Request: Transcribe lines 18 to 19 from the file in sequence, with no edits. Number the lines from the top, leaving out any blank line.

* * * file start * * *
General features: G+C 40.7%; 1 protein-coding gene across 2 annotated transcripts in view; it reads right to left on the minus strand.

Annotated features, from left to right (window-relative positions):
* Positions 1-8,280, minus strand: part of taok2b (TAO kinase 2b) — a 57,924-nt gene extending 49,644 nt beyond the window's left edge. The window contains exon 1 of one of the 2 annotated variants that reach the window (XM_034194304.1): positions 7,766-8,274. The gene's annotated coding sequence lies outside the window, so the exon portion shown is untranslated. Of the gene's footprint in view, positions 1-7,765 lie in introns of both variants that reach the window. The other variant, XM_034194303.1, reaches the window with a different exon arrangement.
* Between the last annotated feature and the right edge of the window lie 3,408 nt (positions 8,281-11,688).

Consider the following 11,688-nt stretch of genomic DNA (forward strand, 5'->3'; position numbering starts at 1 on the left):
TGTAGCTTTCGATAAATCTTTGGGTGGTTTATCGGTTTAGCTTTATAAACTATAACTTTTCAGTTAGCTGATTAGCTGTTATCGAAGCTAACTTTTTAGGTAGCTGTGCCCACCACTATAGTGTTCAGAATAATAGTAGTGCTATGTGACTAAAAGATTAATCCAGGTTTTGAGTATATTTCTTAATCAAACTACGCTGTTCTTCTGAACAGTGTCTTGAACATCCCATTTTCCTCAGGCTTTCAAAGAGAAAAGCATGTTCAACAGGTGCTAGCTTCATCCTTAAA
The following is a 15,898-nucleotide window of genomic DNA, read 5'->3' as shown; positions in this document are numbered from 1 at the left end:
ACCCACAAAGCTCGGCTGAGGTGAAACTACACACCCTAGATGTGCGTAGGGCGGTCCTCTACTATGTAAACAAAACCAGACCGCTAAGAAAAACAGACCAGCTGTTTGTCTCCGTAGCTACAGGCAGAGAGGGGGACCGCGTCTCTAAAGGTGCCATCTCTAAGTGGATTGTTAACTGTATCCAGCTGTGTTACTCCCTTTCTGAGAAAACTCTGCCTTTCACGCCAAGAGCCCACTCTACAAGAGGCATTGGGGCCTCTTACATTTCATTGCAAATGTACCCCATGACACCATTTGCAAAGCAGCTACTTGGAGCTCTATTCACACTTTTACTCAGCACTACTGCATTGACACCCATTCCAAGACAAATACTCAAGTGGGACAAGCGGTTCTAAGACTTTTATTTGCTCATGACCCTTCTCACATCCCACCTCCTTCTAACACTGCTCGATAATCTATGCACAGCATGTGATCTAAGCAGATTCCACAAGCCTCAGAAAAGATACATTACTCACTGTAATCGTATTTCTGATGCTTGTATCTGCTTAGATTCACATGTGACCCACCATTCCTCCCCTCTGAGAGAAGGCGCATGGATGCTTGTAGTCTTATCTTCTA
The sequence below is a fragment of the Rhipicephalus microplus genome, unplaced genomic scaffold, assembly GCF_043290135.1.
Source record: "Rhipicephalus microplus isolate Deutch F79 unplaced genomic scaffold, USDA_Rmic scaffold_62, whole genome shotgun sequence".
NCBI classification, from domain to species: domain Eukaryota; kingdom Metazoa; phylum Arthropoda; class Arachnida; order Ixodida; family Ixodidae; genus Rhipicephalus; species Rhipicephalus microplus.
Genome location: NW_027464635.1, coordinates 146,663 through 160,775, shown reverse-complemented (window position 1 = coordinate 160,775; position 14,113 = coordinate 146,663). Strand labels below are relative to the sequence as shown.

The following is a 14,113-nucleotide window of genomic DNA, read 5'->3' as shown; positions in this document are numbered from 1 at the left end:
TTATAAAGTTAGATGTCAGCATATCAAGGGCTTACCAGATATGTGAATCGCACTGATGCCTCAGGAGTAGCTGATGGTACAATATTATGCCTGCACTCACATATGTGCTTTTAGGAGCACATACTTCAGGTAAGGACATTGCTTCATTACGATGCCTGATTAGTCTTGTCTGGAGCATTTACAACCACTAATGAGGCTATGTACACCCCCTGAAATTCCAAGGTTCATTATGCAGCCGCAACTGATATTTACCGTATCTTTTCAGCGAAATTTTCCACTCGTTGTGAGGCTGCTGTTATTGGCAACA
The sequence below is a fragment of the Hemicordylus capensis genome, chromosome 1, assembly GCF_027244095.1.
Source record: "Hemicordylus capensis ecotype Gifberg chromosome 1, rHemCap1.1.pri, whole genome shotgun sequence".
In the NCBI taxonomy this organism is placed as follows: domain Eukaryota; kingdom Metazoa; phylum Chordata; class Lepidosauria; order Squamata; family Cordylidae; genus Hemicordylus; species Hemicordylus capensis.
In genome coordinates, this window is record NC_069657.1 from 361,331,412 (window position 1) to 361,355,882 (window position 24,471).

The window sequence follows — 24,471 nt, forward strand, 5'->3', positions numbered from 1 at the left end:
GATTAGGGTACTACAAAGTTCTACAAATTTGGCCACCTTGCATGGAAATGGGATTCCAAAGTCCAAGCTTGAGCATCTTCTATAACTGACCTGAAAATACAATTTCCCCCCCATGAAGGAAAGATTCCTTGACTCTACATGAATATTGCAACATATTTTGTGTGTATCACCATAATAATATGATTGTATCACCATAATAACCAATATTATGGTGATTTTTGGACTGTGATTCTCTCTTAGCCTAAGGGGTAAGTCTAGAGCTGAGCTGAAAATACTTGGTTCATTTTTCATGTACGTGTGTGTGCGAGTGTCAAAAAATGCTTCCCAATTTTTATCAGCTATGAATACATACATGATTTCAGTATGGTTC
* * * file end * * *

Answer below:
In genome coordinates, this window is record NC_069657.1 from 361,331,412 (window position 1) to 361,355,882 (window position 24,471).

The window sequence follows — 24,471 nt, forward strand, 5'->3', positions numbered from 1 at the left end: